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Bristol-Myers Squibb Loses $6 Billion in Value on Celgene Deal Setback: Brainstorm Health

Happy Monday, readers!

Bristol-Myers Squibb hasn’t exactly had a pristine path to its proposed acquisition of Celgene. Sure, the legacy pharma giant racked up more than 75% of shareholder votes to approve the $74 billion acquisition following a quickly-quashed rebellion from some activist naysayers. But the company hit another hurdle in its Celgene acquisition quest that sent Bristol Myers stock tumbling nearly 7.5%, a $6 billion erasure in market value.

The reason(s)? For one, Bristol-Myers Squibb reported an unfortunate clinical trial result from a late-stage study of its cancer immunotherapy superstar Opdivo in liver cancer. For another—BMS made a somewhat surprising announcement that it would spin off Celgene’s blockbuster psoriasis and arthritis drug Otezla, slated to rake in nearly $2 billion in sales this year alone, in order to address Federal Trade Commission (FTC) antitrust concerns over the M&A.

That means the Bristol-Myers Celgene deal may not close until early 2020, rather than the originally expected timeline by the end of this year.

“Bristol-Myers Squibb reaffirms the significant value creation opportunity of the acquisition of Celgene,” the firm said in a statement. “Together with $2.5 billion of cost synergies, a compelling pipeline and a strong portfolio of marketed products, the company continues to expect growth in sales and earnings through 2025.”

Investors can be a fickle bunch. For now, though, they don’t seem particularly pleased at the decision to lop off one of Celgene’s tried and true cash cows.

Read on for the day’s news.

Sy Mukherjee
@the_sy_guy
sayak.mukherjee@fortune.com

DIGITAL HEALTH

The digital health funding fever. I explore the record digital health VC funding figures for my latest piece in the Fortune print issue (on news stands, online, and something you’re just generally going to have to click on to get the goods). OK, one spoiler: The venture funding in the field reached an all-time record in 2018. (Fortune)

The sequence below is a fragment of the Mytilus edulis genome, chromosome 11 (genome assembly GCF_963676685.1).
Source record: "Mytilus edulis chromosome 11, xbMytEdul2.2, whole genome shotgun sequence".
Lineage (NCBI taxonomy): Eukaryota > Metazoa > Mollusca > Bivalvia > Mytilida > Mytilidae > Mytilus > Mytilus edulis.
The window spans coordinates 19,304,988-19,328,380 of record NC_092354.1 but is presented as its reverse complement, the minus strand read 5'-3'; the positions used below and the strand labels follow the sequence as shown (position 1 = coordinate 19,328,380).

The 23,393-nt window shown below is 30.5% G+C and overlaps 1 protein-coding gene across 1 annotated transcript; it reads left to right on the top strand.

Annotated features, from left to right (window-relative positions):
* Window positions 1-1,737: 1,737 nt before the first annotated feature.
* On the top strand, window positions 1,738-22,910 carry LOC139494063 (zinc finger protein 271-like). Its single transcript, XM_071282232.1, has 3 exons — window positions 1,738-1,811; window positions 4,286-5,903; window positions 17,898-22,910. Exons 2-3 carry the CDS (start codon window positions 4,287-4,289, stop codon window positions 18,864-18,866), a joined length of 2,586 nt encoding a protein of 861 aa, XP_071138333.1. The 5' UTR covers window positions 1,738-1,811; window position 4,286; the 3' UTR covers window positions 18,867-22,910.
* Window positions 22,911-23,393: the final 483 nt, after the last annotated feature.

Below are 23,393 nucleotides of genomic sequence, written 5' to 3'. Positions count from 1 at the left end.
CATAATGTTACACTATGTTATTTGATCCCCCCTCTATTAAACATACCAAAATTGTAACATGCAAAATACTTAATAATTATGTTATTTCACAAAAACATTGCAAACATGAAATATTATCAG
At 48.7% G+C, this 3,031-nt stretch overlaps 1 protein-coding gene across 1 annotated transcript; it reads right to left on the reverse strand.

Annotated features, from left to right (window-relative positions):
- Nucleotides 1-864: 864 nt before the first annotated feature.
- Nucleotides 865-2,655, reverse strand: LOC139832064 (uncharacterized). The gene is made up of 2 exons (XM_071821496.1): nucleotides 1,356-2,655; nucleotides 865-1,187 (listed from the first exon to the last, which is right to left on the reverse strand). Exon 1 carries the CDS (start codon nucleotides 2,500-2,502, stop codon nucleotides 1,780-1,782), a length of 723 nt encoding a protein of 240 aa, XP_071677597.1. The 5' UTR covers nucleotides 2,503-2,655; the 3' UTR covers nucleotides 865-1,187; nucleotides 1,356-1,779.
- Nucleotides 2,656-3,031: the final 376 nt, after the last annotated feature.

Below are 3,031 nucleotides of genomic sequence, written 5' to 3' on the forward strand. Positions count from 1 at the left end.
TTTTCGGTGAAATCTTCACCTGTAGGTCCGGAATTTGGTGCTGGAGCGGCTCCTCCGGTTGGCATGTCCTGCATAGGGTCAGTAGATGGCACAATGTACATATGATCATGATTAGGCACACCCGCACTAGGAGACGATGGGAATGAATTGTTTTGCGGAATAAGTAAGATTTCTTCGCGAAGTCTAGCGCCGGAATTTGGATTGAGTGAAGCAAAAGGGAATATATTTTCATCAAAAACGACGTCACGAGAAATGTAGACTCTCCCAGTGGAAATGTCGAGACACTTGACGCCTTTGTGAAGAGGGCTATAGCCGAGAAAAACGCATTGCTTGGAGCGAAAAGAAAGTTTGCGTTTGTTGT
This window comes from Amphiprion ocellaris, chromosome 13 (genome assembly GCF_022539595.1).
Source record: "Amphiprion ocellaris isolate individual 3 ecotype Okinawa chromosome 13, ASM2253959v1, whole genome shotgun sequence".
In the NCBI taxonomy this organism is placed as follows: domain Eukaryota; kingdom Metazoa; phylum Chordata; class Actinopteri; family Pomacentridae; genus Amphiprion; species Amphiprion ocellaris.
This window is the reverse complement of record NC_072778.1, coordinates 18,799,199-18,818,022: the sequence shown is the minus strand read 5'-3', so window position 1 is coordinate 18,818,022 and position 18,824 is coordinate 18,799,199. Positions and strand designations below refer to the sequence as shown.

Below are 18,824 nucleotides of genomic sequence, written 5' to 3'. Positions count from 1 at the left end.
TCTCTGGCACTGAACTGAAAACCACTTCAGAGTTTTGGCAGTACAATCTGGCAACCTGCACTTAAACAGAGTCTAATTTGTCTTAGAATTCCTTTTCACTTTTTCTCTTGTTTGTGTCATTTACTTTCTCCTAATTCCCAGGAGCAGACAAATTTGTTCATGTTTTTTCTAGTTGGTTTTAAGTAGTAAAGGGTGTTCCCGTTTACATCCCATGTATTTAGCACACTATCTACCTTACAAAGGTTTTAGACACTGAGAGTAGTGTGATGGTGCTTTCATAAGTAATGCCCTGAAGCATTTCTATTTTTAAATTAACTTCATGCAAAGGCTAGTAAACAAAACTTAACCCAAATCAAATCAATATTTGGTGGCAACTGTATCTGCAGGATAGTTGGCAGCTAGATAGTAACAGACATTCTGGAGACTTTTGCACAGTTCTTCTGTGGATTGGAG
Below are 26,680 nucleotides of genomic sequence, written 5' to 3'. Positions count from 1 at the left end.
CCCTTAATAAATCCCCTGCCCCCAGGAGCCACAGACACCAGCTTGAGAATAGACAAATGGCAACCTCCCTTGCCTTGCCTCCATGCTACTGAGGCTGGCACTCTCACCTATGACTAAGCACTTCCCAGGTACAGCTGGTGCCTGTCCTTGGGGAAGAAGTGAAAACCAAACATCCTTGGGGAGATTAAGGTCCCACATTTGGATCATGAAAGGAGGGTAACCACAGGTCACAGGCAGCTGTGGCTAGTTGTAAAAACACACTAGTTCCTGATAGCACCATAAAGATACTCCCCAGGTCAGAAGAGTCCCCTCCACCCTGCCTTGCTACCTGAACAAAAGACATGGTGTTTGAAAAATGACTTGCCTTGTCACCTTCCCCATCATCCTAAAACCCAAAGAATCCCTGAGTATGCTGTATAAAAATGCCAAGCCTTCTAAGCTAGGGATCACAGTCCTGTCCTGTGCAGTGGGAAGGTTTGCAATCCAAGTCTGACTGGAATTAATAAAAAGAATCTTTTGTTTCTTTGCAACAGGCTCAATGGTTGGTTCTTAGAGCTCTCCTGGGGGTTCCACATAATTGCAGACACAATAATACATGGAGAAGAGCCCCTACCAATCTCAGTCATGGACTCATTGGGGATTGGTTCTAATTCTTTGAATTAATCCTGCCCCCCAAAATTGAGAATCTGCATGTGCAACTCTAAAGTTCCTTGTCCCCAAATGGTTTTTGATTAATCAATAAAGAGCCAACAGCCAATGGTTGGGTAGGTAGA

UnitedHealth snaps up PatientsLikeMe. Health insurance giant UnitedHealth is already a titan of the medical industry, its grip reaching everything from the pharmacy benefits business to doctors’ networks. It’s now extending into the digital health business via an acquisition of the online PatientsLikeMe portal, according to MobiHealthNews. “This independent unit of UnitedHealth Group invests in research that speeds improvements to drive innovation in healthcare,” said PatientsLikeMe CEO Jamie Heywood in a statement. “We’ve chosen to join with UnitedHealth Group Research & Development because they share that same drive to improve health at the individual level and to ensure that healthcare outcomes across the board are more effective.” (MobiHealthNews)

INDICATIONS

Trump signs health care price transparency executive order. President Donald Trump on Monday signed an executive order aimed at making health care prices more transparent. It’s a pet issue for Health and Human Services Secretary Alex Azar, who claimed that the move would force health care companies to drive down prices once exposed to the light of day. That remains to be seen—public shaming isn’t a proven method for reducing such prices. But at the very least the move should reveal more information on how such pricing works. (The Hill)

THE BIG PICTURE

Supreme Court decides to hear out insurers on Obamacare payments in a surprise. In a surprise decision, the Supreme Court has decided to review lower court rulings that insurance companies aren’t entitled to certain payments under the Affordable Care Act (ACA), aka Obamacare. The so-called “risk corridor” payments were meant to be a safeguard against rising premiums but combated by the Trump administration, which classified them as “bailouts” for insurance companies. (Reuters)

REQUIRED READING

Lessons from the VC Who’s Seen It All Beforeby Polina Marinova

Commentary: The CEO’s Toughest Leadership Challenge—Leading Themselvesby Ron Williams

Why Microsoft’s Slack Ban May Be a Mistakeby Aaron Pressman

In Hindsight: How Warby Parker Got Its Startby Dinah Eng

Produced by Sy Mukherjee
@the_sy_guy
sayak.mukherjee@fortune.com
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